It was on February 21 when I unknowingly moved to the Italian countryside to hide from the Corona virus. At the time, this was not my plan because I was involved in other activities. I spoke with some friends and students about the probability of the Corona Virus traveling slowly through Italy. Although I had wondered if the virus could negatively affect the Italian export of cheese and groceries, it was clear that I and others did not really believe that the virus would leave much of a mark.

That same day, I heard that there had been an outbreak in the Lombardy region, sixteen confirmed cases! However, most people thought it could be contained. There was no way the Corona Virus would reach the Piedmont region, I thought. Most people ruled out this possibility, and many even went to both work and school with cold and flu symptoms that resembled COVID-19. I suspected, telling myself that it must have been all in my head.

Then Piero told me that it would be better not to take the usual train to Borgomanero because the infections were increasing and it would be a bit risky. Thinking that prevention was better than cure, I agreed to travel with him by car. Little did he know that he would only return to Novara once to collect whatever items were necessary to get through the month! From then on, he would be glued to television news in addition to Internet news, which would come from sources around the world, as he was interested in a wide variety of points of view.

Not long after, everyone in Italy would have to stay home so as not to infect others or catch the virus. People could only go out to buy necessary food, visit the pharmacy, pay a bill, or eat and drink at a local cafe or bar. The Gattico-Veruno villagers began to walk through the countryside in pairs if they lived together in the same houses. For a short period, it was nice to see people around, returning to nature rather than traveling to neighboring cities for entertainment. When we saw the grim news about Corona virus victims, we stopped going out, and soon the government required everyone to submit a ‘self-certification’, stating the exact reasons for leaving their homes or leaving their yards.

Despite my heartbreak, the day finally came to venture outside again, just to pay rent in America. I had called the owner to get an extension, but the operator who answered had no idea what had been going on in Italy. They needed that rent money right away, not knowing that the virus would soon reach the United States as well. It seemed like I existed in a sci-fi movie, and my article on why people loved zombie movies became more relevant to my mood.

Armed with a “self-certification”, hand sanitizer and breathing masks, we went outside. There were few people around. First, I tried to get money from the bank that was closed. Then I tried two ATMs that were not working. Still hoping, Piero and I went to the local post office in Gattico-Veruno, where a friendly young man, possibly in his forties, came out to help me use the ATM that still refused to accept my card. Next, I wanted to load an Italian debit card inside the post office.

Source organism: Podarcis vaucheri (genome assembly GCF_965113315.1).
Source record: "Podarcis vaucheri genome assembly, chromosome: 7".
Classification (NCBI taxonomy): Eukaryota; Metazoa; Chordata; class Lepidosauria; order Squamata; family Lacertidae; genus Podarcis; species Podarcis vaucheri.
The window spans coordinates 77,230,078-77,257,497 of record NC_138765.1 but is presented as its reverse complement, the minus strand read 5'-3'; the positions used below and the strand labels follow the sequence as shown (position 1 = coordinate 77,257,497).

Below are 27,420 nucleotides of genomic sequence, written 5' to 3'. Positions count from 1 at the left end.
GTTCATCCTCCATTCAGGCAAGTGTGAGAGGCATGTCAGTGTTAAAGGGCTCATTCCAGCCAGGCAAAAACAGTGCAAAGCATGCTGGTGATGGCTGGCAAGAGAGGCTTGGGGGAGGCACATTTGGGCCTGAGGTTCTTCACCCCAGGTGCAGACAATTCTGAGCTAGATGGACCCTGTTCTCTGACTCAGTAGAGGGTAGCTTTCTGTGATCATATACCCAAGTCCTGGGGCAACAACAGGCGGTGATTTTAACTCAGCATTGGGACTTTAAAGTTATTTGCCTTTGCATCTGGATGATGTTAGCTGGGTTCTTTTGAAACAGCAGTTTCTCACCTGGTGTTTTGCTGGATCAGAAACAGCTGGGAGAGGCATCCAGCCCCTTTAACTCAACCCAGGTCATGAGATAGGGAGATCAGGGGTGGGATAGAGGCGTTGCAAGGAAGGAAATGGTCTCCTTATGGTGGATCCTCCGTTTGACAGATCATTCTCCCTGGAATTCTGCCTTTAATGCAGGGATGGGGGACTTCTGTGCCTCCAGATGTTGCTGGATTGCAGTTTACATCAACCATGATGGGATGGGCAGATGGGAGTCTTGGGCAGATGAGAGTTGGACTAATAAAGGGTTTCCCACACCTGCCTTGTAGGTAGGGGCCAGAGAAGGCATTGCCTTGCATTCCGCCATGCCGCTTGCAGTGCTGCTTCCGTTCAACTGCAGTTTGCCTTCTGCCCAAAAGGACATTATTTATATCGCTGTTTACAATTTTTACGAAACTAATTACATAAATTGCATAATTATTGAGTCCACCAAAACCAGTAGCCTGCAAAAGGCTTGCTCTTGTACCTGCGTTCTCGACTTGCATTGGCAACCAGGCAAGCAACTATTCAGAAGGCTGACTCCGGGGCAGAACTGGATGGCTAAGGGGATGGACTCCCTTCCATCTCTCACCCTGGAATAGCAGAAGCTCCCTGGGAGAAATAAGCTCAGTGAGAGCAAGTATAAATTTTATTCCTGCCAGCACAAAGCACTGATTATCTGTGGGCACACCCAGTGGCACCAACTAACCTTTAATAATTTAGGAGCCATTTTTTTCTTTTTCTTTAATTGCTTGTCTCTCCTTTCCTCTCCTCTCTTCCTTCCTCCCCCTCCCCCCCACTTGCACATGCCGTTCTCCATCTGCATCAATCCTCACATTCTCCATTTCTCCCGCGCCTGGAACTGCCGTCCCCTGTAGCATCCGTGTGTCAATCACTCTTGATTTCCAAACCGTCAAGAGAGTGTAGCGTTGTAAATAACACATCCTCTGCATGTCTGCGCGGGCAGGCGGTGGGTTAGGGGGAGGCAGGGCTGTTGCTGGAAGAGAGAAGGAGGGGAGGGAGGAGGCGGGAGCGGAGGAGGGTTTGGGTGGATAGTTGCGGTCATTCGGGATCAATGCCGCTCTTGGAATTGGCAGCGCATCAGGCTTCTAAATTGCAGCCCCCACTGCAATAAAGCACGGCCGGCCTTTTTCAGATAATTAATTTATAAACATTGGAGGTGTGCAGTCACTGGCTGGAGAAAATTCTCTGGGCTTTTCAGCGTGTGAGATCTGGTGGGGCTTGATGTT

There was another masked woman in line who feared contamination. We were the only ones who waited, following the national decree to keep spaces between us. One of the employees in their fifties and sixties looked grumpy, probably because it was unfair that he had to work when most of the others were home. It was certainly risky for him to be there. Both employees said that the Internet was not working properly and that there was no way of knowing how long we would have to wait. They recommended that we go to another post office.

Discouraged once more, Piero and I went to the neighboring town of Bogogno, a cute little town that reminded me of a De Chirico painting because there wasn’t a soul around. I couldn’t help but think about how I would like to stay there for an extended period. Too bad the virus has invaded the country, making it impossible for tourists to enjoy such magnificent beauty! How is it possible that such a small village could be exposed to a harmful virus? I asked myself. If only God, who is represented in countless churches throughout Italy, would hear our prayers!

Inside the Bogogno post office, I found a kind woman in her sixties who was smart enough to wear latex gloves to handle money. He was working behind a glass partition with a small hole at the bottom through which cash, debit cards, and papers could be passed. Maybe she was relieved that I was wearing gloves and a mask too. She handled the transaction efficiently while having a lovely conversation with me. I was amazed at how he was able to provide excellent and friendly service without wasting time. I did not forget to wish him health and safety, although one hesitates to say things that some Italians might understand to bring bad luck.

As I was leaving the post office, a stranger was about to enter. He was moving so fast, without a mask, that I jumped back in fear of contagion. When he realized that we had to keep our distance, he also distanced himself. Piero was waiting for me outside in the distance as required by law. Hurriedly, Piero and I returned to the car, thinking that it was a shame not to be able to enjoy such a charming town.

We don’t stop anywhere you can remember on our way back to Gattico-Veruno. I just took a deep breath and looked for the police who could question us. It seemed that spring had begun as there were many flowers adorning the houses and gardens. The landscape seemed serene as the dark and vicious Corona Virus lurked somewhere, unbeknownst to us.

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